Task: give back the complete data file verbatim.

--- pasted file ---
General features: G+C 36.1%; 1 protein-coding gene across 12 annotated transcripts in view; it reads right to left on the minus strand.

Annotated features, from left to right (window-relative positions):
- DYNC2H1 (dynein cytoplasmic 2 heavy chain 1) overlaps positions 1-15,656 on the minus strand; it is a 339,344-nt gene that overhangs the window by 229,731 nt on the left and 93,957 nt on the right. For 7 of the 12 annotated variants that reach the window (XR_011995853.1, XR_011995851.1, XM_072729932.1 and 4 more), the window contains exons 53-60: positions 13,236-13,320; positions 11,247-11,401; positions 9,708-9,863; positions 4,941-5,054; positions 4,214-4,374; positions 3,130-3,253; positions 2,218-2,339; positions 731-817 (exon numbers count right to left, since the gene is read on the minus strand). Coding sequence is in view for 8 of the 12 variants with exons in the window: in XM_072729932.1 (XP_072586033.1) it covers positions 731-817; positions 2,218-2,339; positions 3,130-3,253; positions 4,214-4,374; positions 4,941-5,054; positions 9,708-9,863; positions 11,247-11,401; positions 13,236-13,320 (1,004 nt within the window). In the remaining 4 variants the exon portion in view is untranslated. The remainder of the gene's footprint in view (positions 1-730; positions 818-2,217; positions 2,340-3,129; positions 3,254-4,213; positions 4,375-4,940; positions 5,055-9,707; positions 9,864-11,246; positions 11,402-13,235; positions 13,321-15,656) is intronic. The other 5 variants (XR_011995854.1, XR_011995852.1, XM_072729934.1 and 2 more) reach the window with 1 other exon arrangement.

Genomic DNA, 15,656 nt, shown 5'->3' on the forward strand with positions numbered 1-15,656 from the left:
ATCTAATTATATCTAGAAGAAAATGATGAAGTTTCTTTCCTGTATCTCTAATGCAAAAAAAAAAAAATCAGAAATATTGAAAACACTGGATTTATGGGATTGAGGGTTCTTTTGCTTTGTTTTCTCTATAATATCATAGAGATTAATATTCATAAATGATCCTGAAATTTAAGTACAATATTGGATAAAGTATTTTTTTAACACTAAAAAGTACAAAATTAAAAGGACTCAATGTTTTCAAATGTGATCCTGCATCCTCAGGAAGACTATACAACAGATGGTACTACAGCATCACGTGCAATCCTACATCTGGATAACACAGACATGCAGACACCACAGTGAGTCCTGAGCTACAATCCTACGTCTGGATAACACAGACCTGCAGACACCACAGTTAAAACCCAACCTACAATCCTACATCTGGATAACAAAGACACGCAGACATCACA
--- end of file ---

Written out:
General features: G+C 36.1%; 1 protein-coding gene across 12 annotated transcripts in view; it reads right to left on the minus strand.

Annotated features, from left to right (window-relative positions):
- DYNC2H1 (dynein cytoplasmic 2 heavy chain 1) overlaps positions 1-15,656 on the minus strand; it is a 339,344-nt gene that overhangs the window by 229,731 nt on the left and 93,957 nt on the right. For 7 of the 12 annotated variants that reach the window (XR_011995853.1, XR_011995851.1, XM_072729932.1 and 4 more), the window contains exons 53-60: positions 13,236-13,320; positions 11,247-11,401; positions 9,708-9,863; positions 4,941-5,054; positions 4,214-4,374; positions 3,130-3,253; positions 2,218-2,339; positions 731-817 (exon numbers count right to left, since the gene is read on the minus strand). Coding sequence is in view for 8 of the 12 variants with exons in the window: in XM_072729932.1 (XP_072586033.1) it covers positions 731-817; positions 2,218-2,339; positions 3,130-3,253; positions 4,214-4,374; positions 4,941-5,054; positions 9,708-9,863; positions 11,247-11,401; positions 13,236-13,320 (1,004 nt within the window). In the remaining 4 variants the exon portion in view is untranslated. The remainder of the gene's footprint in view (positions 1-730; positions 818-2,217; positions 2,340-3,129; positions 3,254-4,213; positions 4,375-4,940; positions 5,055-9,707; positions 9,864-11,246; positions 11,402-13,235; positions 13,321-15,656) is intronic. The other 5 variants (XR_011995854.1, XR_011995852.1, XM_072729934.1 and 2 more) reach the window with 1 other exon arrangement.

Genomic DNA, 15,656 nt, shown 5'->3' on the forward strand with positions numbered 1-15,656 from the left:
ATCTAATTATATCTAGAAGAAAATGATGAAGTTTCTTTCCTGTATCTCTAATGCAAAAAAAAAAAAATCAGAAATATTGAAAACACTGGATTTATGGGATTGAGGGTTCTTTTGCTTTGTTTTCTCTATAATATCATAGAGATTAATATTCATAAATGATCCTGAAATTTAAGTACAATATTGGATAAAGTATTTTTTTAACACTAAAAAGTACAAAATTAAAAGGACTCAATGTTTTCAAATGTGATCCTGCATCCTCAGGAAGACTATACAACAGATGGTACTACAGCATCACGTGCAATCCTACATCTGGATAACACAGACATGCAGACACCACAGTGAGTCCTGAGCTACAATCCTACGTCTGGATAACACAGACCTGCAGACACCACAGTTAAAACCCAACCTACAATCCTACATCTGGATAACAAAGACACGCAGACATCACA